The commemoration of the 500th anniversary of the Protestant Reformation has gone down in history as one of the most important achievements in the ecumenical movement and in the life of the Church at large. A question that remains fundamental up till our very day is the following: “Does Martin Luther’s lived theology have anything to say to us today?”
For this reason, academics and ecumenists from a number of distinguished European Universities including the University of Malta came together to interpret anew the theological gifts received through the Lutheran Reformation in their appropriate historical and ecclesial context.
The conference proceedings are divided into three parts: the exploration of the historical context, the major theological issues within that context, and an appraisal of the spirit of the reformation today.
This endeavour revealed significant insights: a commitment to narrate the story in a different way, a celebration of the return to the sources of the Christian faith that has actually produced a process of regeneration of the faith both for Lutherans and for Catholics, and a mutual recognition that ought never be underestimated.
Whatever its impact on history, the Reformation remains meaningful, first and foremost as a spiritual event focusing on the relationship of the self with God, as an opportunity to bring out the riches in both traditions, and as a reminder that dialogue opens up fresh avenues of thought.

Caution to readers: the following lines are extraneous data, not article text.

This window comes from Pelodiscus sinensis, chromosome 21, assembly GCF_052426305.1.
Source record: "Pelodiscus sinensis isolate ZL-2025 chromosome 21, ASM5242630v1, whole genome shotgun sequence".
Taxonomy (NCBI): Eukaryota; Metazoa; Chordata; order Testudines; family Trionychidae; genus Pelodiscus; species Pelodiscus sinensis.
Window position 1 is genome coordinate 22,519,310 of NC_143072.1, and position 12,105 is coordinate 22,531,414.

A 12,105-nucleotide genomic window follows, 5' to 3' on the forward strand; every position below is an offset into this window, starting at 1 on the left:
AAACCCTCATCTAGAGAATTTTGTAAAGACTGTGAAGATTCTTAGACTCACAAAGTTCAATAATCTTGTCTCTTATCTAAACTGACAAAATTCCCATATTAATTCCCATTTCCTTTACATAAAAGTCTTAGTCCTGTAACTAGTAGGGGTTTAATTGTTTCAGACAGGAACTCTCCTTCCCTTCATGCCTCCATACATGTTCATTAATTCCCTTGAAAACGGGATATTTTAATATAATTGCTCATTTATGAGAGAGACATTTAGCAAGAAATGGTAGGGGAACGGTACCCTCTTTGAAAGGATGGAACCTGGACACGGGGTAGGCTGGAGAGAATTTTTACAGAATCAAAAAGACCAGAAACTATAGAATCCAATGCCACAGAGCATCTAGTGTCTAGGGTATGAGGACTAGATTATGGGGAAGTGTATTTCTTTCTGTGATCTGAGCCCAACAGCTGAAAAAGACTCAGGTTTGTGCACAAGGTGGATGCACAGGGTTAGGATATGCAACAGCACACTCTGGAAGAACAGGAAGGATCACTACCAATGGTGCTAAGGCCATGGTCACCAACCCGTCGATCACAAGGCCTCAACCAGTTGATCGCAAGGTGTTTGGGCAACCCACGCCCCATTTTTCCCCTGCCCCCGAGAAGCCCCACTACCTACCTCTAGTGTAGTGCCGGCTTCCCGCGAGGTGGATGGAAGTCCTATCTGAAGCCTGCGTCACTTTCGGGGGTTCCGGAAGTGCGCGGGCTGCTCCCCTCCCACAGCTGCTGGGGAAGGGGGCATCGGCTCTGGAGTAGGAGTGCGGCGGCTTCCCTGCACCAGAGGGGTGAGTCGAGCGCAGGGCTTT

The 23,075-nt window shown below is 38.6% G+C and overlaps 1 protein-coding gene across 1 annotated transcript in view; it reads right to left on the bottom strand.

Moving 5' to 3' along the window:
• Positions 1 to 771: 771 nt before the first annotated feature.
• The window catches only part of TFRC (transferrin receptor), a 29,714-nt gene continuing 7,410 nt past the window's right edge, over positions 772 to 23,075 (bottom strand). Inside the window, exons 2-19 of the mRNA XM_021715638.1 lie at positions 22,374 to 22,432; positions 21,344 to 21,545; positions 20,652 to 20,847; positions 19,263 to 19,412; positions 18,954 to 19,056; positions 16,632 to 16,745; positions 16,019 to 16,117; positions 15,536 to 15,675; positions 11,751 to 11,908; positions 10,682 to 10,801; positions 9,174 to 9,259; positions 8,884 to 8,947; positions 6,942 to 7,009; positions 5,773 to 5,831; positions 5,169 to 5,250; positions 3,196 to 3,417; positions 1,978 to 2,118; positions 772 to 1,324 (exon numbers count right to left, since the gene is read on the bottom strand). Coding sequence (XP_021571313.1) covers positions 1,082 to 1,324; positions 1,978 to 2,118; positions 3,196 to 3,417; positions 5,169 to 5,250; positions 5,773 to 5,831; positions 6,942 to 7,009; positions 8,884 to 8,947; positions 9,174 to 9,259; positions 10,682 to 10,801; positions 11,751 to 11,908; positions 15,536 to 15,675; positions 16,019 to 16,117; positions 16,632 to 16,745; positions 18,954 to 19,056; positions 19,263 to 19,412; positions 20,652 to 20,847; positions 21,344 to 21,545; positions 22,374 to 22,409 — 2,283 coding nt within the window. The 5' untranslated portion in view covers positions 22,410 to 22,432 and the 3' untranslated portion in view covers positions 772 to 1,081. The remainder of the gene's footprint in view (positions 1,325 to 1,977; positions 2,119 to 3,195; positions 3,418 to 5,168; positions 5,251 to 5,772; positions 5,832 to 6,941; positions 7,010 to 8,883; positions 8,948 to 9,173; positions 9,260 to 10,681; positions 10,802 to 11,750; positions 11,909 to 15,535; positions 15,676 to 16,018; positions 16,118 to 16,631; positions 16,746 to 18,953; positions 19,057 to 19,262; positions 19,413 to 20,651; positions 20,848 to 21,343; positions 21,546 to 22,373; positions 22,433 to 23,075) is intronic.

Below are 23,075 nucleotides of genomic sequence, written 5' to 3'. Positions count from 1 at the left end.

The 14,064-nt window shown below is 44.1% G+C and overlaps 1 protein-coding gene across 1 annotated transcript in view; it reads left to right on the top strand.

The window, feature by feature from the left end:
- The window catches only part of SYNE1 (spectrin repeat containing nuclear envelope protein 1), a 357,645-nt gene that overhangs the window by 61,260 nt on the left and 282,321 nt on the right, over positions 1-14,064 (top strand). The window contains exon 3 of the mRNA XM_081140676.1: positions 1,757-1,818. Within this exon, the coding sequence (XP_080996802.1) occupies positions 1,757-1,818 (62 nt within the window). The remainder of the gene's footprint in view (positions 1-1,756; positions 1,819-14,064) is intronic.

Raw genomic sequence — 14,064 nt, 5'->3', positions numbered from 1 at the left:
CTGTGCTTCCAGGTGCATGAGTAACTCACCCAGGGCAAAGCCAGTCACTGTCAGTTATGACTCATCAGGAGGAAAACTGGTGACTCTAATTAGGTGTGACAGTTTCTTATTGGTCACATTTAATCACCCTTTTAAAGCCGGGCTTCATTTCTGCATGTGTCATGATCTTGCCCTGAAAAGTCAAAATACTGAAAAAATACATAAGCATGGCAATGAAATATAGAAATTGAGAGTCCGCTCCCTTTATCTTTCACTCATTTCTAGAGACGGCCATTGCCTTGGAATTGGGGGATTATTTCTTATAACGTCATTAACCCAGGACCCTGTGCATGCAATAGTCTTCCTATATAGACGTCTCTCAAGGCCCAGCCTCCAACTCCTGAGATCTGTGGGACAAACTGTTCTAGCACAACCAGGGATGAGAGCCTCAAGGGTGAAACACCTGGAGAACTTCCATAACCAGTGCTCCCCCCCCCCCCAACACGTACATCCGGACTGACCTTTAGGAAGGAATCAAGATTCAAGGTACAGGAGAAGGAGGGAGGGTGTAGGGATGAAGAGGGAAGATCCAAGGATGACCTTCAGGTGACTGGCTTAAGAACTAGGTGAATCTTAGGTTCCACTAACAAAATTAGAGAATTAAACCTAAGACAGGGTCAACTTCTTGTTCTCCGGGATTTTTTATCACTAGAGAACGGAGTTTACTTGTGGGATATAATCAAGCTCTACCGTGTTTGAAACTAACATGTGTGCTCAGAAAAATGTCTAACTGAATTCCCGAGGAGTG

1. The Reformation and the Ascent of the North
2. From Reform to Reformation: Luther’s Concept of Renewal
3. Martin Luther’s Take on Justification by Faith in Romans
4. The Human Being Created in the Image of God
5. Meritum in Aquinas and Martin Luther
Piotr Roszak, Damian Dorocki
6. Baptizatus sum: Consequences and Possibilities for the Ecclesia Semper Reformanda
7. Aspects of the Lutheran-Roman Catholic Dialogue on Ministry
8. Martin Luther: Deviant Monk or Well-Meaning Reformer?
9. Maddalena de Pazzi’s Consilium Trinitatis in the light of Luther’s Solus Christus doctrine. An approximation
10. The Impact of Eschatological Differences in Catholic and Lutheran Traditions on Modern Understanding of God’s Creation
11. Communio Sanctorum – Communio Bonorum: von Balthasar and Luther